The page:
Dieting — ‘Stress Eating’ is a Myth
You know the routine. Maybe you've had a less than perfect day, so you go home from work and the first thing you do is open a bag of chips and start noshing like crazy. You're justification for this is that you've had a stressful day, and you need some comfort food.
Now, I don't know about you, but for me, comfort food is lots of pasta with a rich sauce and maybe some Italian sausage, but it could just as easily be a hot dog or Little Debbie Snack Cakes. I justify this intake of calories by telling myself that it will take the edge off everything, but it turns out that I'm just kidding myself. No friends, according to the latest research, I'm just looking for an excuse to binge on junk food.
A new study in the journal "Biological Psychology" says that stress eating is just a myth. In fact, the article takes the whole thing one step past that and plainly states that we are more like to eat more when we are feeling good and positive than we do when we are stressed or down.
The article in NYMag states,
At the end of the ten-day period, the researchers discovered that contrary to popular belief, stress wasn’t a motivating factor in what they called “taste-eating.” In fact, the opposite was true: The more stressed-out people felt, the less likely they were to report eating for reasons other than hunger. Across the participant pool, the only relationship the authors found between negative emotions of all kinds and taste-eating was in low emotional eaters, who actually did eat less when they were feeling bad.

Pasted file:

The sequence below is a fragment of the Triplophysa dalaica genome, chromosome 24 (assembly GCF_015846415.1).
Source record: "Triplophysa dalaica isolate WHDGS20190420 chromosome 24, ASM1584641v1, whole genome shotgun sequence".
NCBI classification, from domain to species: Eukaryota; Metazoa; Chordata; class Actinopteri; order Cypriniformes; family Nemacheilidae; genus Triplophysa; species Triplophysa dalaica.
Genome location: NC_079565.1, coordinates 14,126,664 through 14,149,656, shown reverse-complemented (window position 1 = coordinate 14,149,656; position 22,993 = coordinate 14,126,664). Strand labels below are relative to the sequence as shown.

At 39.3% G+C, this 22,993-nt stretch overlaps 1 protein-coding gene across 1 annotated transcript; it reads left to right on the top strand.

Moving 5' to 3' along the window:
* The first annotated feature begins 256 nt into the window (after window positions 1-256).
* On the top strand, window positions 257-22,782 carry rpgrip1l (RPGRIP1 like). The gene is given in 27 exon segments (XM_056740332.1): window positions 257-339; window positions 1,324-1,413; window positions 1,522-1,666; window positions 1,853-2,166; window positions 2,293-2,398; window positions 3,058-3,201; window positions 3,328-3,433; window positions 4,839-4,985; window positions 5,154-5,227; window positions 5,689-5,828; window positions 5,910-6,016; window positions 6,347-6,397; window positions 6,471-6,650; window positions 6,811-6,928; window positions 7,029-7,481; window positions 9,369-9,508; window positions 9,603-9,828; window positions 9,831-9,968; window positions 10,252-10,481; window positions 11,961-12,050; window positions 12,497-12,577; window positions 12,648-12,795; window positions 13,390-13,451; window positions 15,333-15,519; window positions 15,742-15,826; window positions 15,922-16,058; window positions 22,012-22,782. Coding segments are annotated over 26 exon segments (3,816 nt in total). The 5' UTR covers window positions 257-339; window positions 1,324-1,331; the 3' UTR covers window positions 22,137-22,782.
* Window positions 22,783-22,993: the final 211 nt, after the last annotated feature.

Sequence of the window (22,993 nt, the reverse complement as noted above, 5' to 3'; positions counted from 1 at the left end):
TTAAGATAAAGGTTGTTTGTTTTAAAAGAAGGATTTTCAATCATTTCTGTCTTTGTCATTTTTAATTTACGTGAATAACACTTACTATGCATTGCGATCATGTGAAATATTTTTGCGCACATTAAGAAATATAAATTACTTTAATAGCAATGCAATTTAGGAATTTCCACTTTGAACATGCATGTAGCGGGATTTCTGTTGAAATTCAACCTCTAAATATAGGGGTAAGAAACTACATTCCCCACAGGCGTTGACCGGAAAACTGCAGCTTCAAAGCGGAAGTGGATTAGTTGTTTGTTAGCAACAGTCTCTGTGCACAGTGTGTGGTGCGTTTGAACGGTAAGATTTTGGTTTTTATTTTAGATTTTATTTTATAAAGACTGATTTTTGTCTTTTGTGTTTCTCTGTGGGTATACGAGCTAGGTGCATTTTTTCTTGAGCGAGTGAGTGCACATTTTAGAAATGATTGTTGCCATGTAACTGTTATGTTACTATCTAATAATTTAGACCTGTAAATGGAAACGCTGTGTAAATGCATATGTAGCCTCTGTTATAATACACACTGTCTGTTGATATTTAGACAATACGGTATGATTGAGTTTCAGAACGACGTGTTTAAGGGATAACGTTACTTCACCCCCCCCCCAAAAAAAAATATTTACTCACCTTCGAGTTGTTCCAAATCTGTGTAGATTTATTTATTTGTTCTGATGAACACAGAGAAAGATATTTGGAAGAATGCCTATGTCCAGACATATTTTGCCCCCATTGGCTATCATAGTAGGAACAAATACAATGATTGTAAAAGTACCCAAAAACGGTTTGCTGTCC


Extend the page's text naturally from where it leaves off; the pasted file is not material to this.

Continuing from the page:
I thought about this article and how I can go on junk food binges, and darned if they're not right. I may go for real comfort food like pasta and such when I need "comfort" food, but when I go for the junk, I'm usually in a pretty darn good mood.
So, what do you do when you are down instead of binge eating? Well, the article suggests that you keep a journal, go for a walk or jog, treat yourself to a nice hot bath, or even just cry it out.
Pass the tissue and the Pringles.